CIA Director Porter Goss who on Thursday quietly named Vice Adm. Bert Calland, a Navy SEAL who supervised special operations forces in Afghanistan after 9/11, as the CIA's acting deputy director has signaled that he intends to insure that the CIA retains primacy over all spy operations outside the U.S. Goss seemed to gain an ally in a Presidential Commission looking into weapons of mass destruction. That commission, headed by Laurence Silberman and Charles Robb, described the Bureau's desire to expand its intelligence gathering operations as the "primary source of friction" between the agencies. The Bureau didn't help its case when an FBI agent detailed to the commission quietly slipped a CIA report critical of the FBI intel operation to her bosses at the Bureau in effect, spies spying on each other. Commission leaders booted the agent from the panel and tried to get the agent fired, but the FBI insists she did nothing wrong. Director Robert Mueller has refused to dismiss her pending an internal investigation.
This turf battle became so distracting that the White House earlier this year stepped in and told the two agencies to end the bickering and cut a deal. After the Commission finished its work last month, Bush met with Cabinet members and firmly told them to follow Negroponte's lead. But the Commission didn't settle the matter about which agency is best equipped to run spies and instead kicked it upstairs for Negroponte who has named a CIA officer David Shedd, formerly a National Security Council detailee, as his chief of staff to decide.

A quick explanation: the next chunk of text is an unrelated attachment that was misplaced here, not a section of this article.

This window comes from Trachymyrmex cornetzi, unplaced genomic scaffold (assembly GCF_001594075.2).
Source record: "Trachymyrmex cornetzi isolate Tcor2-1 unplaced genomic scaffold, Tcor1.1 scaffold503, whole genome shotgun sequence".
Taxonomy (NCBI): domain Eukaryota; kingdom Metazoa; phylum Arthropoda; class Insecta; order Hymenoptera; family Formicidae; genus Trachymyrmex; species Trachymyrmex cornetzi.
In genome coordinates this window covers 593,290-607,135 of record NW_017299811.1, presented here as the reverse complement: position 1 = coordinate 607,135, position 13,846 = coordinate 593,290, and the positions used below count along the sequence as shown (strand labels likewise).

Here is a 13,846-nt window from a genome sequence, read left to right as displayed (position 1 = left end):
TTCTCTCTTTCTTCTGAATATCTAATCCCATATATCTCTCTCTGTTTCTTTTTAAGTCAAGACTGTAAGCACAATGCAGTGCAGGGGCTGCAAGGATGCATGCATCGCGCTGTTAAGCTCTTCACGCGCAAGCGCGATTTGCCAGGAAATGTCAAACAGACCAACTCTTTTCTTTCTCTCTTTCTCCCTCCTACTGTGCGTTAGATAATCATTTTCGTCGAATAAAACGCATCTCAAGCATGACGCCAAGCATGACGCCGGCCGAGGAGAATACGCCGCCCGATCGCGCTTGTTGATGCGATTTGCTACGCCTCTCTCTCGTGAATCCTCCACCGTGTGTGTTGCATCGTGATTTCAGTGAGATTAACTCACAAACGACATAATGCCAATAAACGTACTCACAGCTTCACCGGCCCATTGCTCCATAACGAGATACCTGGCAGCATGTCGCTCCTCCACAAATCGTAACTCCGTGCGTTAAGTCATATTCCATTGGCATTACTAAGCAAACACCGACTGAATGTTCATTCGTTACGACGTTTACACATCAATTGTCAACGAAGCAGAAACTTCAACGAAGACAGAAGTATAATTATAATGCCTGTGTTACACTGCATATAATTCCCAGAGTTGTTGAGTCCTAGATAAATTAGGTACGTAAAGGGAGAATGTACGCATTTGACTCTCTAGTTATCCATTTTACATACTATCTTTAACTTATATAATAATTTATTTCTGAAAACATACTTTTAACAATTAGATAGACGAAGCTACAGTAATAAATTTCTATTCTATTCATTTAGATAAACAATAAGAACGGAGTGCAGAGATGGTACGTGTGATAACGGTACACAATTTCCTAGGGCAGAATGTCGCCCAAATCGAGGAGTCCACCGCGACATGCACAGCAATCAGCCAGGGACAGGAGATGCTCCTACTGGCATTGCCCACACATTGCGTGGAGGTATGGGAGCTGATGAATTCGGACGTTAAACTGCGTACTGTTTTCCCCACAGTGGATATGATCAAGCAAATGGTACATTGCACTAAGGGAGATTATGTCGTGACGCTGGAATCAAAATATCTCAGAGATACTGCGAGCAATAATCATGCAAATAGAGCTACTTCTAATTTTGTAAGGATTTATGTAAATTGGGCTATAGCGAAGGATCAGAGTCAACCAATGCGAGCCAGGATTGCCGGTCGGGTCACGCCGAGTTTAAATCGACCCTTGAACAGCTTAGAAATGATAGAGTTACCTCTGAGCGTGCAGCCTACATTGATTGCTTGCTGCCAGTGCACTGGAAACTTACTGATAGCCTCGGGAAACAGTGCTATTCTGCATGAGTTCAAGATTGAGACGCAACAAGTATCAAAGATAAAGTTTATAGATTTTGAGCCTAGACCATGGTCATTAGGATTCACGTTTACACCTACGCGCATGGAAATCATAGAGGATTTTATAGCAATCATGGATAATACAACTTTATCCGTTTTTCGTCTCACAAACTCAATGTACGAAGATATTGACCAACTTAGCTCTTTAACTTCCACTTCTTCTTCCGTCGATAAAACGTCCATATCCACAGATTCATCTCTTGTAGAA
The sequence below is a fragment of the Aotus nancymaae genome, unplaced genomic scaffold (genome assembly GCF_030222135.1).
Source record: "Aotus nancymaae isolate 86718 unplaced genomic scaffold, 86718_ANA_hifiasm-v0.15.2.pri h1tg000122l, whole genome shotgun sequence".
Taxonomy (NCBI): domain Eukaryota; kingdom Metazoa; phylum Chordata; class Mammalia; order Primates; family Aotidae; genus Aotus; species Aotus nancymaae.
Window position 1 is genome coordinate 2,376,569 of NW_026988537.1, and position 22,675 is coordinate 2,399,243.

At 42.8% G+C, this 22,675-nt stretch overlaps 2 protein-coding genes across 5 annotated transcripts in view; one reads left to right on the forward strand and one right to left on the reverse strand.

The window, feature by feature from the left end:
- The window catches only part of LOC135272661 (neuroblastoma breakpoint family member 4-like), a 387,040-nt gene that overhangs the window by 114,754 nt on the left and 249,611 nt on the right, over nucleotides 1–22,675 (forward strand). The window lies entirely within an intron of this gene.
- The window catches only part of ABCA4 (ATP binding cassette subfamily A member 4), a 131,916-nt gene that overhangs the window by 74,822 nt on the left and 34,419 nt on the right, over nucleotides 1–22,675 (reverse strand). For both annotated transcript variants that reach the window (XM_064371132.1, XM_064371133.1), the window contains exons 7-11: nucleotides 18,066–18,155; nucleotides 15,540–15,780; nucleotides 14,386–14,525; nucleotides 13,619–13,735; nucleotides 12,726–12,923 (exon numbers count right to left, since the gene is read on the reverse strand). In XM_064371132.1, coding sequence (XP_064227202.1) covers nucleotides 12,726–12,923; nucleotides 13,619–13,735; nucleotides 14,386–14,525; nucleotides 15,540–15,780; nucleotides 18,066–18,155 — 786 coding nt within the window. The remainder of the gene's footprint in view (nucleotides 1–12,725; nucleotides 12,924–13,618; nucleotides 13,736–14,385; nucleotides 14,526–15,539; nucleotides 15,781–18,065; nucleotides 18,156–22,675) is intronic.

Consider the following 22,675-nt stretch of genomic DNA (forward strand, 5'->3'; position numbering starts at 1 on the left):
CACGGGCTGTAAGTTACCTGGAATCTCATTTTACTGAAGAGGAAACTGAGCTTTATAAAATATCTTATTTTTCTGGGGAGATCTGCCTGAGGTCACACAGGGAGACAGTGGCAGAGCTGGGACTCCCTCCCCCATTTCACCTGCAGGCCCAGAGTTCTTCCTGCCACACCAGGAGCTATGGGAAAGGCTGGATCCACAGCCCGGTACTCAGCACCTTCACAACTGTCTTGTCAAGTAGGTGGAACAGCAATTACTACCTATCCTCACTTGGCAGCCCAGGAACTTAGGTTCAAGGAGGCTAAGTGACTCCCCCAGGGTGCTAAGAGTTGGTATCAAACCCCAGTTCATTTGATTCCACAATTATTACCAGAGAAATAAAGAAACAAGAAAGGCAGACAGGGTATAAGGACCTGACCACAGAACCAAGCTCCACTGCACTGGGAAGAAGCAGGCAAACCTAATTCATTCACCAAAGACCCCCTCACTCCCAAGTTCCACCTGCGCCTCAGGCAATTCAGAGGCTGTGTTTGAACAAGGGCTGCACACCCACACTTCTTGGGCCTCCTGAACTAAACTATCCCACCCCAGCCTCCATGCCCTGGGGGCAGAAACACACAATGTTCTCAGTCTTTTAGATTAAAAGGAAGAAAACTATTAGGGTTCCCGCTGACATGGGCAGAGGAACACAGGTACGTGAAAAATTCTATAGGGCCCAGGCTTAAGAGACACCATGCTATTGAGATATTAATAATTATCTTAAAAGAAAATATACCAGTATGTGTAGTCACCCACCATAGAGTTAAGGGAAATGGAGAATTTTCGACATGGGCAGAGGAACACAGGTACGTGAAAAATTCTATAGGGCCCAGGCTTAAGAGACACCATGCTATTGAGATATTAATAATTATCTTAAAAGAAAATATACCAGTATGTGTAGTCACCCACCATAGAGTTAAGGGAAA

The fight has made Negroponte's first months on the job even harder. "They're putting him in a very bad position," said one senior intelligence official. "You want to pick your battles and win some easy ones up front. And he's not going to be able to do that. This is theology, and he's having to address it days after confirmation." For Negroponte's part, the matter is so sensitive his aides won't even confirm when the question is to reach his desk.